Aquatic Combat
Things to Do

Aquatic Combat

Are you prepared for battle, trooper?  Do you have what it takes to survive marine warfare?

First, you need all the necessary gear:

Swimsuit?  Check.

Flip flops? Check.

Towel? Check.

Goggles? Optional.

Courage?  Mandatory.

Sure, you can go to the Swim Center to do what the responsible athletes do and swim laps.  Swimming laps is great exercise, and the pool at Pensacola Christian College works great for a good aquatic workout.

That’s a good warm up and everything . . . but once you’ve taken a few minutes to splash around and dive off the diving board, you’re ready for the main event.  This event occurs on a weekly basis—or, rather, it occurs any time there are guys in the pool.  And it’s not so much an “event” as it is a war—a war in the water.

Yes.  I am speaking of Water Polo.

Water polo is where boys become men (and men become boys).  It’s a perilous prizefight between two teams with one goal in mind: get the ball in the net.  It’s similar to soccer and perhaps hockey, but there’s one catch.

You play in the water.  That’s right.  You pass the ball, you throw the ball, you tackle the ball, you dive for the ball, you splash for the ball, you scream for the ball—actually, you do anything short of drowning for that ball.  It commands your attention.  When the ball is in your grasp, you are Poseidon and the pool is your sea.  All eyes are on you, so what will you do?

How to score:

Grasp the ball in two hands and submerge to the depths below.  Avoid the clawing hands and the tackles of your adversaries.  Harness all of your energy and spring skyward, lurching out of the water like a titan.  As you rise above the tumult of water, sling the ball with all of your might, as if you were a Greek and the ball was your discus.  If you are successful, the ball will smash into the net of the goal.  You have scored.  That sound that you hear is the applause of roaring crowds and ringing trumpets.  (Actually it’s probably water in your ears.)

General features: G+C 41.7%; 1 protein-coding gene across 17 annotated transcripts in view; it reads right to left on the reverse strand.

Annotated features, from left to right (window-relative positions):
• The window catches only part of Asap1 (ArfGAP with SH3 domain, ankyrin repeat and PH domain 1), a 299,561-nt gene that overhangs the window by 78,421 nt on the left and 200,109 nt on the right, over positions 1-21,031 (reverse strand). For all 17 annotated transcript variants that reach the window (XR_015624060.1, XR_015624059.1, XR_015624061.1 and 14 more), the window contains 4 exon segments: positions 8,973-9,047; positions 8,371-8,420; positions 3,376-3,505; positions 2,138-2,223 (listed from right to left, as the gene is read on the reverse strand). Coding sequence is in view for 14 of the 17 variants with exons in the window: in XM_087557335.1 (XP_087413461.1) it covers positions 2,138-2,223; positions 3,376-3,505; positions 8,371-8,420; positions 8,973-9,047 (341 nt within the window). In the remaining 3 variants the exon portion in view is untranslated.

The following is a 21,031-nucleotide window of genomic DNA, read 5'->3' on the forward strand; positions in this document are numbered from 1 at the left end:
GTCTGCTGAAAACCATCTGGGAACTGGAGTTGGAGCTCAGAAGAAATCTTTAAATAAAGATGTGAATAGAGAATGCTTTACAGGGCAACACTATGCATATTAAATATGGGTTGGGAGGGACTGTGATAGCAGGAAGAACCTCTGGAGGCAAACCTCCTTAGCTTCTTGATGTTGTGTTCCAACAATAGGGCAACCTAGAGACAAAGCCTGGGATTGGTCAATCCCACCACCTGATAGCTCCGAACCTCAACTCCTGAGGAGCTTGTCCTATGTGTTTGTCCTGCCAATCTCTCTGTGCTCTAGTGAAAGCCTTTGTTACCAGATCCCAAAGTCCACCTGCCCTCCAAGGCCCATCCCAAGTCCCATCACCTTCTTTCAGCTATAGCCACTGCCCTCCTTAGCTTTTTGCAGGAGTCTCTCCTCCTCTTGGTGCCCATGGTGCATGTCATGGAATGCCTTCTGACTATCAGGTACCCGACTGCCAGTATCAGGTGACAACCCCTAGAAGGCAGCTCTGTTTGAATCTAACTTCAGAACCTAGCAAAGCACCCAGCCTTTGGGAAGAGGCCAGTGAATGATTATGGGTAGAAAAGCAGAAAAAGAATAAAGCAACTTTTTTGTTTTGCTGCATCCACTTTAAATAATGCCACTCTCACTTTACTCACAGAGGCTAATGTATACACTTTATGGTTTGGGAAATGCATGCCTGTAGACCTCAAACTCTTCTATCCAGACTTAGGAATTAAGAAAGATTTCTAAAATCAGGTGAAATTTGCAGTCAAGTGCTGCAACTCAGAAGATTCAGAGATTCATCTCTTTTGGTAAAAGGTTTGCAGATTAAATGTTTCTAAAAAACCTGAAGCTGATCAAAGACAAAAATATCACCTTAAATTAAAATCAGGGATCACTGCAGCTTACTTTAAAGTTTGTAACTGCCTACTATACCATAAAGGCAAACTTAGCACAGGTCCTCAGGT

If, however, you miss the goal, the situation is entirely different.  You are no longer the hunted—you are the hunter.  You must find the ball and recover it at all costs.  Let no one stand (or swim) in your way.  If they splash, be not deterred.  Splash back, grit your teeth, and fight through the stinging chlorine that burns your eyes (or goes down your throat).  This, you see, is all part of the game.

So next time you find yourself bored walking the sidewalks at night, listen for the sounds of war echoing from the walls of the PCC Swim Center.  The splashing, the screaming, the scoring—it’s all calling your name.

If you have never tested your grit in the infamous hydro-dome, what are you waiting for?  Will you be a titan of the water?  Or will you be one of the many timid souls who walk by the Swim Center, never knowing victory or defeat?

Let the games begin.

The thoughts and opinions expressed in Life in the Nest are those of the authors and do not necessarily reflect the official policy or position of Pensacola Christian College.

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Major History and English double major

From Washington, DC

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